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Sunday, February 16, 2020  Spokane, Washington  Est. May 19, 1883
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News >  Washington Voices

Two houses to undertake archaeological study before demolition

The owners of two old houses that were long ago converted to apartments are going to undertake an archaeological study of the properties in Browne’s Addition before the city of Spokane will let them tear down the houses to make room for a new apartment building.

Kettrick Properties has submitted an application to demolish the adjoining houses.

The houses were built in 1895 at 2335 W. Third Ave., and in 1898 at 317 S. Coeur d’Alene St.

They sit on a triangular piece of land on the east side of Coeur d’Alene Street across from the Latah Valley bluff.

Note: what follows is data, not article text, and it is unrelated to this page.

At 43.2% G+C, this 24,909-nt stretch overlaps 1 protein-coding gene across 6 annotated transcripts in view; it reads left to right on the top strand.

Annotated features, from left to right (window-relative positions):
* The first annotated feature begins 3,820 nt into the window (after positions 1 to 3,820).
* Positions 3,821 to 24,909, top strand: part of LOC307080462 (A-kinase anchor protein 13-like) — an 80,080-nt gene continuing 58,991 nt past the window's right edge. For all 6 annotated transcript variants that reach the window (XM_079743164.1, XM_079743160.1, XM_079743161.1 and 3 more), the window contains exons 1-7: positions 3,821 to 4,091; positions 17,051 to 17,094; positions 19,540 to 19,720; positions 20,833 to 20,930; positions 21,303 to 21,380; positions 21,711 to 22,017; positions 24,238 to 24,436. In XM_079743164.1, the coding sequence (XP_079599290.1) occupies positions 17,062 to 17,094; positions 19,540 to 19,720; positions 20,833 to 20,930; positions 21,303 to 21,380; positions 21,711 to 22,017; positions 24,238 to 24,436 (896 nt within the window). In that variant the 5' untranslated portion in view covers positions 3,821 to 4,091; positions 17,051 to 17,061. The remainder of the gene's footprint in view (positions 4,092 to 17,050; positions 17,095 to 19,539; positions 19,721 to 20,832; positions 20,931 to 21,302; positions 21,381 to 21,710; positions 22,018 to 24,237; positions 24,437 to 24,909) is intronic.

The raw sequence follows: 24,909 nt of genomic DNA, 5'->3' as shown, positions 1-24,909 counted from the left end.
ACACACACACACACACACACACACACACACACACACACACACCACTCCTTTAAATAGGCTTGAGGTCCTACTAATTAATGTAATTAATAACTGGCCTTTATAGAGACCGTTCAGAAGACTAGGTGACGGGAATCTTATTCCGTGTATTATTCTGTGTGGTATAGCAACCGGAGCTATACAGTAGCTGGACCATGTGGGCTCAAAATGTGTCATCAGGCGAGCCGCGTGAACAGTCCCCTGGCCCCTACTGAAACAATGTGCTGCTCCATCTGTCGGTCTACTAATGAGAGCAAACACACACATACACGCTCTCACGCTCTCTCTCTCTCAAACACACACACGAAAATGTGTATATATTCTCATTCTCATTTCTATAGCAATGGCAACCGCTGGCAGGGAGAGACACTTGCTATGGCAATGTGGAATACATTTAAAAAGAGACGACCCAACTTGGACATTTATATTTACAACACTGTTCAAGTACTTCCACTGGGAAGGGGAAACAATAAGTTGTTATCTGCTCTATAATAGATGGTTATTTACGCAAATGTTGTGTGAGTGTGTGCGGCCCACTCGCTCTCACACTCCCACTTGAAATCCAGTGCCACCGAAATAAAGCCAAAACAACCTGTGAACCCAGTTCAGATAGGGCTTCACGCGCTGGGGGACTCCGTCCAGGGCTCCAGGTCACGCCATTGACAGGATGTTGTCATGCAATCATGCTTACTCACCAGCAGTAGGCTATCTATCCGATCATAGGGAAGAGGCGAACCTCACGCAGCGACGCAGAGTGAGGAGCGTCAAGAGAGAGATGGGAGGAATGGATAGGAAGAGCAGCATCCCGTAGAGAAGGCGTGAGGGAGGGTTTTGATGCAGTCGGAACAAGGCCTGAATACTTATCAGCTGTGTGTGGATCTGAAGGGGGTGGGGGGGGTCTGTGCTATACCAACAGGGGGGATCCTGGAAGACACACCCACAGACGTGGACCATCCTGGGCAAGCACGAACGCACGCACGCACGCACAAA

The owners have proposed a three-story apartment building with 21 underground parking spots.

John Halsey, of the city’s building department, said the area is known for having once been inhabited by Native Americans, which has triggered the need for the archaeological study.

He said he doesn’t expect the study to turn up any significant finds that would stall or block the project.

Once the study is completed, the project will be put up for public comment, probably several weeks from now.

Already, neighborhood leaders are expressing concern about the demolitions.

“I hate to see these homes come down,” said Rick Biggerstaff, chairman of the Browne’s Addition Neighborhood Council.

His wife, Julie Biggerstaff, the treasurer of the council, said removing the two houses is “not in keeping with the character of the neighborhood or what we as residents support.”

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